1. Have the IRS fill out the tax forms for the public. For more than half of American filers, their tax declaration is extremely simple. Even for most middle class Americans, many of the key deductions like home mortgage interest deduction or IRA contributions are all captured in standardized forms that banks submit to both the filer and the IRS. Thus, for most Americans, the IRS could prepare the tax form for them saving everyone – including Uncle Sam – time, money, hassle and errors. Most people would receive their prepopulated tax form 1040 or 1040EZ (electronically) on April 1st and would have two weeks to submit amendments, including supporting documentation (electronically).This wouldn’t make my life any easier, since as an expatriate, the IRS wouldn’t have easy access to my information. But for the vast majority of my countrymen, it would be an immense improvement over the current tedium and toil come filing season. And by preparing the tax forms for the public, the IRS could dedicate scarce resources to focus on the really complex filings which typically belong to the wealthy.


  1. Align the filing dates for FATCA and FBAR. Come on, Feds… really? Isn’t this just too retarded, even for the government??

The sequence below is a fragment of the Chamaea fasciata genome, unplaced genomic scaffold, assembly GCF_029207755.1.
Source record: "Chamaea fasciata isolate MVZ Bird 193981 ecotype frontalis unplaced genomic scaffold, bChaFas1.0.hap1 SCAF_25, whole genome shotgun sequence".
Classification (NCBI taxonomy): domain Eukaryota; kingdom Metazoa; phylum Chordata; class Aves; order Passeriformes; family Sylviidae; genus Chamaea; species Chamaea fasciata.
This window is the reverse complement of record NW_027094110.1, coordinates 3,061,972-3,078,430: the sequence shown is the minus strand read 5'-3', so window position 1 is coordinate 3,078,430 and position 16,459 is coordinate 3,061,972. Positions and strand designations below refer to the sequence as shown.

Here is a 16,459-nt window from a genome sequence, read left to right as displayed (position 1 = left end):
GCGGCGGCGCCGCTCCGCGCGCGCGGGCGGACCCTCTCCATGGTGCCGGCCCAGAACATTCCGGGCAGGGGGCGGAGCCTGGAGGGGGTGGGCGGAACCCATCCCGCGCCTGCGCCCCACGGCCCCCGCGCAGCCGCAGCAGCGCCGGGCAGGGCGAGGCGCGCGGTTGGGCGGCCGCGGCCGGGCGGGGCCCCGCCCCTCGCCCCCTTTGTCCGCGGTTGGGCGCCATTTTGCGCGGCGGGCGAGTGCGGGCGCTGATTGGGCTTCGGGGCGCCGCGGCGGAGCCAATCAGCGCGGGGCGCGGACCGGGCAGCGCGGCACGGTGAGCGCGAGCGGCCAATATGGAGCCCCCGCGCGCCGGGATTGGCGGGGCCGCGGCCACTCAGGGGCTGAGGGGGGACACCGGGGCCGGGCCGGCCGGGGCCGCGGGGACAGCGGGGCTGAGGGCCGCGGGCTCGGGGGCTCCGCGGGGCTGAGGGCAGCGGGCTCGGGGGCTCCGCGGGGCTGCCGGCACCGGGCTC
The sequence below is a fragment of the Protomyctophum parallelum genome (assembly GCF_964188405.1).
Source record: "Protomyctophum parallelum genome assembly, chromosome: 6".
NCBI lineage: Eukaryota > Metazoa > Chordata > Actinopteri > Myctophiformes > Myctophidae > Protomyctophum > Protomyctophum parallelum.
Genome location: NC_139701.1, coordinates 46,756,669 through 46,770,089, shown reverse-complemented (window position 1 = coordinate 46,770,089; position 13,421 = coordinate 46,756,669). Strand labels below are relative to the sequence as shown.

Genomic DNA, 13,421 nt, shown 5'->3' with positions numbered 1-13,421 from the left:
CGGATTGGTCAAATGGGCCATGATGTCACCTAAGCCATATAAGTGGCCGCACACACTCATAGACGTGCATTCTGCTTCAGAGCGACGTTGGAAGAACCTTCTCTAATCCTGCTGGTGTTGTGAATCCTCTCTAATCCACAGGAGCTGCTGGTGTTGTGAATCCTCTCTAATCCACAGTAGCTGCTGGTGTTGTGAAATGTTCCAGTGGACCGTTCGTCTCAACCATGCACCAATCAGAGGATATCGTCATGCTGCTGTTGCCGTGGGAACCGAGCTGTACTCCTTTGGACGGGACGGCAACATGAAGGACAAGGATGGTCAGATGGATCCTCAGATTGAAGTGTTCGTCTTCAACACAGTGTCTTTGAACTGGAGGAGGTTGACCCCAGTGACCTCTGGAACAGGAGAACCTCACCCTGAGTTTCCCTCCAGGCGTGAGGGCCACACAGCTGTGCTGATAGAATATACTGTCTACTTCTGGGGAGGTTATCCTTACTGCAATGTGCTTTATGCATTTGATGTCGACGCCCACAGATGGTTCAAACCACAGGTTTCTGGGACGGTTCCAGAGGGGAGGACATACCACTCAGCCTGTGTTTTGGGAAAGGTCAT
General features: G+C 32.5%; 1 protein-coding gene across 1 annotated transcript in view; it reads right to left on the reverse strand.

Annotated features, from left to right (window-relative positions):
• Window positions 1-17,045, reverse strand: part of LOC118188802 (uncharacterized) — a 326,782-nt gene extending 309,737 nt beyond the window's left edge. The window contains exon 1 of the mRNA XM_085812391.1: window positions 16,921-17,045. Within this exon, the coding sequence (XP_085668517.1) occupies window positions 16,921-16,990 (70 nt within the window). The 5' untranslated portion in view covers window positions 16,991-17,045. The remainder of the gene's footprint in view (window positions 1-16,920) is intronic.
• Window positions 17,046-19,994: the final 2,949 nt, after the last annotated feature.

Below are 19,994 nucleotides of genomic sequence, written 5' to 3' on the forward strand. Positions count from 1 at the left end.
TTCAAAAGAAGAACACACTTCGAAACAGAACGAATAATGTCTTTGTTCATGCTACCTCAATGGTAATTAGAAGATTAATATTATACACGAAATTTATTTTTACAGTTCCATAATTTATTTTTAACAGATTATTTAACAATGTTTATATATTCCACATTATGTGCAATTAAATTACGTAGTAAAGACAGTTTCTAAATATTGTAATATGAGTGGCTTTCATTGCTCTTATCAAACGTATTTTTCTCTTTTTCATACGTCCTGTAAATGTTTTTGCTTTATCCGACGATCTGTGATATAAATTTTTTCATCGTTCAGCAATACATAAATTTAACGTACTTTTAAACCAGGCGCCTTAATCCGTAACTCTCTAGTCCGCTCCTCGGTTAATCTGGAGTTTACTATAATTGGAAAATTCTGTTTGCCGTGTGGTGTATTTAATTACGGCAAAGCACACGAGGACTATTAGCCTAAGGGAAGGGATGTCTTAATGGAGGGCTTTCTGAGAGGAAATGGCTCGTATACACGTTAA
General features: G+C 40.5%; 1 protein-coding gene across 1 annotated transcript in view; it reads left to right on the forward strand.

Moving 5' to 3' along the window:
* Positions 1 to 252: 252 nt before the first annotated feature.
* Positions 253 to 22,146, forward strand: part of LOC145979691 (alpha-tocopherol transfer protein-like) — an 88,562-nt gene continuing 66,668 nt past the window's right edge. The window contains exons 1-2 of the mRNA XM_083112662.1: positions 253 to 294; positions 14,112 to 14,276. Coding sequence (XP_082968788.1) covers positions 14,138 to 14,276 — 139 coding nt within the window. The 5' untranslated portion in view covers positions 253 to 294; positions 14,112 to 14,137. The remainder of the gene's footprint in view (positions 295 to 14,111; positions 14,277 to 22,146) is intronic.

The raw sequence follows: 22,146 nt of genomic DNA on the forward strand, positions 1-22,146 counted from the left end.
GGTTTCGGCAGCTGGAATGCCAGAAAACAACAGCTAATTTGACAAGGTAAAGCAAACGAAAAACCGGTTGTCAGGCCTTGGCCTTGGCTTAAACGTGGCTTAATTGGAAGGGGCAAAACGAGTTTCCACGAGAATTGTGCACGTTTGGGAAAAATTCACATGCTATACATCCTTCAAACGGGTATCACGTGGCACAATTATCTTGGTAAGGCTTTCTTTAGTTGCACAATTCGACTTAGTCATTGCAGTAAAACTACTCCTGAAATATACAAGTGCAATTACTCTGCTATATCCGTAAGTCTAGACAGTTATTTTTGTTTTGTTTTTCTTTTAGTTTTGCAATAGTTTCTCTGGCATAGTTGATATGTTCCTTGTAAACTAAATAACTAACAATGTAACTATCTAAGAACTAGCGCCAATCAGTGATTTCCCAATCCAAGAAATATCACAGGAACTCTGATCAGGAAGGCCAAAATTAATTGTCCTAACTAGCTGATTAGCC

1. Stop calling me your customer. I am not your damn customer. I do not have a choice of governments and shop around for the one with the best service at the lowest price. You are not Walmart. I am a citizen, which means you work for me and I pay your salary.It may be a minor point, but it pisses me off. The public and private spheres are inherently and fundamentally different and the confusion of the public service with “USA.biz” is extremely annoying to me. Chalk it up as a pet peeve.

I have deliberately left out some substantial changes like simplifying the tax code, repealing FATCA and going to Residency-Based Taxation (RBT), but you can find those at my previous article: “The 5-Minute Tax Reform”.

 No one is going to make filing taxes something we look forward to, but there are some really easy steps that would lead to a reduction in the time and hassle for filers, a vast improvement in on-time filing and minimization of errors, much lower back-office work for the IRS itself, and generally a more streamlined experience for “customers” – sorry, citizens – than the medieval torture we go through every April.

Sources and Notes

[1] The difference between tax evasion and tax avoidance is that the former is illegal while the latter is legal. Both seek to reduce the individual’s overall tax liability.

[2] FATCA is administered through the IRS while FBAR is administered separately by the Department of the Treasury. The forms are different and the dates for filing are different, leading to massive potential for innocent confusion.

[3] That is not to say that the International mail is necessarily unreliable; but delivery times are uncertain and both certified and registered mail can get expensive.

[4] It wouldn’t surprise me if it were deliberate.